Nature Knowledge

5 Reasons Killer Whales are Amazing

13914020_10157266172575554_3430331194881146364_o.jpg

There probably isn’t one person out there who would say they’ve seen that iconic white and black finned creature and say they haven’t been moved. That’s because killer whales are more than just cute, magical creatures - their power and importance in the ecosystem is unmatched. They are apex predators, and actually dolphins - but their fierce ability to kill whales is how they earned their name. Here are 5 reasons why killer whales are some of the most amazing creatures alive!

  1. Killer Whales are Empathetic

    According to a killer whale’s brain, they might even be more empathetic than humans. A killer whale once carried around their dead calf for 17 days in mourning.

  2. Killer Whales can live up to around 80 years old

    Killer whales live long lives, like you and me. The oldest recorded female orca potentially lived to the ripe old age of 105 (age unclear)

  3. Killer Whales Can Eat Sharks

    The Offshore Killer whales had one mysterious clue hidden in their jaws -worn down teeth. Scientists soon realized their teeth were being worn down by the sandpappery skin of their prey - sharks!

  4. There are 10 Different Species of Killer Whales

    It’s a common misconception that there is only one type of Killer Whale. The whales are so different in fact, they don’t even eat the same prey! Before scientists realized there were different species, a marine mammal eating species of whale in captivity refused to eat the fish scientists fed it because it was not their diet - the whale would rather starve. The 10 different species swim in different oceans, eat different foods and even speak different languages!

  5. Killer Whales Have Names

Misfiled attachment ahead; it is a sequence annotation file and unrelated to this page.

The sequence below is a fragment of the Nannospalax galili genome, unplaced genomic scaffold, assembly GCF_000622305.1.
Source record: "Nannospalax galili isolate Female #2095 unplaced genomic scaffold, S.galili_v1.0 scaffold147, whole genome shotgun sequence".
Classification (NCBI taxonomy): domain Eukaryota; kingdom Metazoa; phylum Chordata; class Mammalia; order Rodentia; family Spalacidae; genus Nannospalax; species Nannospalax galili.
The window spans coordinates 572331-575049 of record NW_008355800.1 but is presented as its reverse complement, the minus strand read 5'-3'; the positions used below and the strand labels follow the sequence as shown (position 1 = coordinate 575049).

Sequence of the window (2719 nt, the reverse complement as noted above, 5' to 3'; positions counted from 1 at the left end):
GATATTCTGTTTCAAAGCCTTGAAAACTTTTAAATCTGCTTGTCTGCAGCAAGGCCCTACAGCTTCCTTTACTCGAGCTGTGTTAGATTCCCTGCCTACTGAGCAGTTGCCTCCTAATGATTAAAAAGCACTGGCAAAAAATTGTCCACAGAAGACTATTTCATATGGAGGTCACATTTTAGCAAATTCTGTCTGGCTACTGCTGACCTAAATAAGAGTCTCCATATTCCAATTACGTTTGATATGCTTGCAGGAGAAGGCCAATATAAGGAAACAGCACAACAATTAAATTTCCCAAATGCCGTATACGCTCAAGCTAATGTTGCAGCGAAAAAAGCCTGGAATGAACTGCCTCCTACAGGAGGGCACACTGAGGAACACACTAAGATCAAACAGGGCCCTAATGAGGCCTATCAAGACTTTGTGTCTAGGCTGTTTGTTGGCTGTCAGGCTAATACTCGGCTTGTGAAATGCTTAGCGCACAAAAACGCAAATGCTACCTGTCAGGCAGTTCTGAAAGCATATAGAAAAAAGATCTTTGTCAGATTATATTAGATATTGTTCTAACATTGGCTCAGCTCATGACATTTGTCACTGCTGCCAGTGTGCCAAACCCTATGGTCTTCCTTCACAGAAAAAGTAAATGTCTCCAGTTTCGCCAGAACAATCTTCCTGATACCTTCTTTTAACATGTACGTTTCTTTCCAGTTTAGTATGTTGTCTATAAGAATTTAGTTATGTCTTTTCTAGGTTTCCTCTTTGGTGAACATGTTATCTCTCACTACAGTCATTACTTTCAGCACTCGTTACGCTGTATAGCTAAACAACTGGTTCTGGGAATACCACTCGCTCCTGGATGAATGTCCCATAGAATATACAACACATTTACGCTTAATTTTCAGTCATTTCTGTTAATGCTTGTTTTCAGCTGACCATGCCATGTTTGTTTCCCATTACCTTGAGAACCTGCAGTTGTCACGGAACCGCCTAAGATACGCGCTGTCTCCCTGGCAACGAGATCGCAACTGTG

The Southern Resident Killer Whales that swim along the BC coast all have names, just like you and me. Their declining population (73, down from 76 earlier this summer) has led scientists to keep a close eye on them. Pollution, prey availability (chinook salmon) and boats have all led to their endangered status.

    Don’t worry - you can help.

    1. Adopt a whale: www.killerwhale.org

    2. Citizen Science: report and take photos of a killer whale if you see one: WhaleReport app

    3. Farmed salmon is greatly endangering wild salmon: Ocean Wise Sustainable Seafood

    4. Participate in your local beach clean up

      Find your local MP and write to them

    Let’s do everything we can to help our finned friends out!

    Team Ripple Coast

5 Things You Might Find on Your Next Forest Adventure

All around us at any given time there are millions of different, identifying living being doing all sorts of weird, fascinating things to survive and thrive. How many of these phenomena do you know?

Ready to go on a Nature scavenger hunt? Let’s go!

  1. Evidence of woodpeckers/bugs

Yum, what’s inside this tree?

Yum, what’s inside this tree?

Next time you’re walking in the woods, look carefully at the trees around you. Are there holes in the trees? Do the trees look like they have a tough exterior? How can an animal get through it?

These holes were likely made by a wood pecker looking for tasty grub. And if you could zoom into this tree, you’ll probably see evidence of bugs (fine sawdust-like stuff that’s actually bug poop or line-like holes!)

2. Fungi

Who’s the fun-guy here?!

Who’s the fun-guy here?!

Fungi looove decomposing! In fact, it’s their job to break down nutrients from fallen trees so younger trees can reuse them. It’s like your older family members helping the younger generation out. Look closely at these fun guys - they come in all different shapes and sizes! In fact, the Jellied Bird’s Nest Fungi looks like a miniature nest filled with eggs!

Teeny, tiny bird’s nest…You’ll have to get up really close to find these!

Teeny, tiny bird’s nest…You’ll have to get up really close to find these!

3. Nurse Logs

Two BFFs

Two BFFs

Speaking of helping one another out, nurse logs are another way the forest lends its neighbours a helping hand! When a tree dies it’s only halfway done its job - a nurse log provides nutrients for younger plants like this red huckleberry here.

Continuing on the topic of decomposition you might also find…

5. Evidence of Lightning

When you really look out for these, you might be surprised at how many you can find!

When you really look out for these, you might be surprised at how many you can find!

Trees are tall, which means they make natural lighting rods - the first and tallest thing that lightning might strike. Look around for these the next time you’re in a forest because there’s probably more of these than you firs think! Again decomposing trees means nutrients for the next generation…that’s almost like a free meal!

That’s it for now! Happy exploring!
Team Ripple Coast